Vikash Reddy

Vikash Reddy 2017-05-01T19:57:16+00:00
Vikash Reddy

Vikash Reddy

CCRC

Vikash Reddy is a postdoctoral research associate at CCRC. At CAPR, he is involved with the center’s national survey of developmental education policies and practices, as well research on alternative placement systems for incoming college students. His previous research at CCRC examined the impacts that state-level performance funding programs have on colleges and universities within their systems. Reddy received his doctorate in education policy from Teachers College, Columbia University in 2016.

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Recent Publications:

College Placement Strategies: Evolving Considerations and Practices (A CAPR Working Paper)

By Elisabeth A. Barnett and Vikash Reddy | February 2017

Many postsecondary institutions, and community colleges in particular, require that students demonstrate specified levels of literacy and numeracy before taking college-level courses. Typically, students have been assessed using two widely available tests—ACCUPLACER and Compass. However, placement testing practice is beginning to change for three reasons. First, the Compass test will no longer be offered as of the end of 2016. Second, questions have been raised about the validity of commonly used placement tests. Third, there are emerging discussions about the need to consider other aspects of students’ readiness to succeed in college, especially so-called noncognitive skills.

In this paper, the authors discuss the history of college placement testing, with a focus on nonselective colleges. They describe the limitations of placement tests, the consequences of placement errors, and the movement toward changing systems of placement. The use of multiple measures is suggested as an approach that will result in more accurate placement. A typology of approaches to assessment and placement is described, including the identification of individual measures (e.g., alternative math and English tests, noncognitive assessments, and high school transcript information), ways to use them in combination (e.g., waivers, decision rules, and placement formulae), and how colleges might use assessment results in more varied ways (e.g., for placement into different course types or services). Finally, the paper includes a discussion of emerging issues affecting assessment and placement practices.

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College Placement Strategies: Evolving Considerations and Practices

Related Blog Post

Moving to Multiple Measures

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Recent Presentations:

Multiple Measures Assessment for Placement: Understanding Their Construction and Implementation in a Policy Context

This session included three papers about the use of multiple measures to place students who are entering college for the first time. Presenters discussed the state- and system-level contexts for such reforms, and presented two potential methods for incorporating multiple measures into placement determinations.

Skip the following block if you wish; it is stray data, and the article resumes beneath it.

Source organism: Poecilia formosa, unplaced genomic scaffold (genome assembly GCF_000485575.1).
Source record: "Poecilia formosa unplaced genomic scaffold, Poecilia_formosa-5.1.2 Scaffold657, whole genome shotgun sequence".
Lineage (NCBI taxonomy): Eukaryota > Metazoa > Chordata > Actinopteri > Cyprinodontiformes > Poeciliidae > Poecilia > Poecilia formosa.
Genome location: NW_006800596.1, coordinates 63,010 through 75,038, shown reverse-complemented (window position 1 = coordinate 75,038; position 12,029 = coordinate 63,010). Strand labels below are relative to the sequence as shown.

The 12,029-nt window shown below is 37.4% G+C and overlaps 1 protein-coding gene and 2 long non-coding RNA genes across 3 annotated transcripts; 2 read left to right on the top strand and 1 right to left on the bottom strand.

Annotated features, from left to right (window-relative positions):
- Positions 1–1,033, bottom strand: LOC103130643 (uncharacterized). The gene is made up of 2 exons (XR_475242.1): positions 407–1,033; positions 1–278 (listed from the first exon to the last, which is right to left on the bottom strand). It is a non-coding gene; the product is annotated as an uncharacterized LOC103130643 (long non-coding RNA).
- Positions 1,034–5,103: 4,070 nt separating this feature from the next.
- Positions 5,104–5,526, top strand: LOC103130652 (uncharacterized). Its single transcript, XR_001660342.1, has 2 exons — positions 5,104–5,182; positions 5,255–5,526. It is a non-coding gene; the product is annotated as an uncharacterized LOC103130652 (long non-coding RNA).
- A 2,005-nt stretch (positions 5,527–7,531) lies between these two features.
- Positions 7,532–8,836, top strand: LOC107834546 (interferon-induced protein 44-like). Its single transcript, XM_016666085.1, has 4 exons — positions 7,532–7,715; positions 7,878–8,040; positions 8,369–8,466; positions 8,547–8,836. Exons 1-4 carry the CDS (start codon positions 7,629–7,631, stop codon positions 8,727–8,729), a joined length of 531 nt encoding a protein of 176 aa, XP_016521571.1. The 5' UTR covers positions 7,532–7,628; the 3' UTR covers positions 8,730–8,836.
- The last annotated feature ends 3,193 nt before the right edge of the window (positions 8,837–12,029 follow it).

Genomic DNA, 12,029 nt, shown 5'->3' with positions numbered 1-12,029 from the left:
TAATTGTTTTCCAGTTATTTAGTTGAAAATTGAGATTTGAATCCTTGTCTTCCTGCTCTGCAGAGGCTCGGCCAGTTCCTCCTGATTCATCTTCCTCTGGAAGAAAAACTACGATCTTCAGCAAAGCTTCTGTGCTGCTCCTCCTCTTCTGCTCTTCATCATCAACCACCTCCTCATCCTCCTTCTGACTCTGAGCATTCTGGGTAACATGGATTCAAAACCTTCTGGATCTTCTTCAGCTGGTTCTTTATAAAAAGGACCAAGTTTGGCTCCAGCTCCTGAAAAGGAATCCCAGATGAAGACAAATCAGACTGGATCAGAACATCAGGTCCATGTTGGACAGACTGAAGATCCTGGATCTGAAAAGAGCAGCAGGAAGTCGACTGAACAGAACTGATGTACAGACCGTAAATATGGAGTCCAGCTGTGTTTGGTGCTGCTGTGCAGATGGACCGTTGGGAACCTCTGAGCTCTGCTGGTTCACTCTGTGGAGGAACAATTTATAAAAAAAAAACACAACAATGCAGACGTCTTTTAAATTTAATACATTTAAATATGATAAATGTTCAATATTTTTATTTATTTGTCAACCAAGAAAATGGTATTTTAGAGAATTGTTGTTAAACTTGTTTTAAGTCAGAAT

Participants

Elisabeth Barnett, Community College Research Center and CAPR

Vikash Reddy, Community College Research Center and CAPR

Vanessa Smith Morest, Norwalk Community College

John J. Hetts, Educational Results Partnership

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Using High School Achievement Information to Improve Placement Accuracy in Community Colleges

Conference:

Association for the Study of Higher Education (ASHE) Annual Conference

Date and Time:

November 12, 2016
9:15–10:30 AM

Location:

Columbus, OH

Venue:

Hyatt Regency | Second Floor, Delaware A

Using Multiple Measures to Improve Placement Accuracy in Community Colleges

More than half of all students entering community college each year must take one or more developmental courses before enrolling in college level work. Recent research, however, indicates placement systems that rely on a single measure, such as a standardized test score, are referring a substantial number of students to developmental education, even though these students stand a high chance of passing a college-level course. CAPR has partnered with seven community colleges in New York state to test a placement system that incorporates multiple measures of students’ academic readiness and compares it to systems that rely solely on placement test scores.

This presentation began with a brief review of prior studies of the use of multiple measures for placement into college-level or developmental coursework. The session then turned to a discussion of CAPR’s current study, outlining the process for creating campus-specific placement algorithms. It also looked at some initial data from the study’s first semester of enrollment. Finally, this session highlighted some emerging themes from interviews and focus groups conducted at each of the partnering colleges, capturing participants’ reflections on both the challenges of implementing a multiple measures framework, as well as the opportunities that have resulted.

Participant

Vikash Reddy, Community College Research Center and CAPR

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Using Multiple Measures to Improve Placement Accuracy in Community Colleges

Conference:

OCTAE Convening for Minority Serving Community Colleges

Date and Time:

November 2, 2016
10:00–10:50 AM

Location:

Washington, DC

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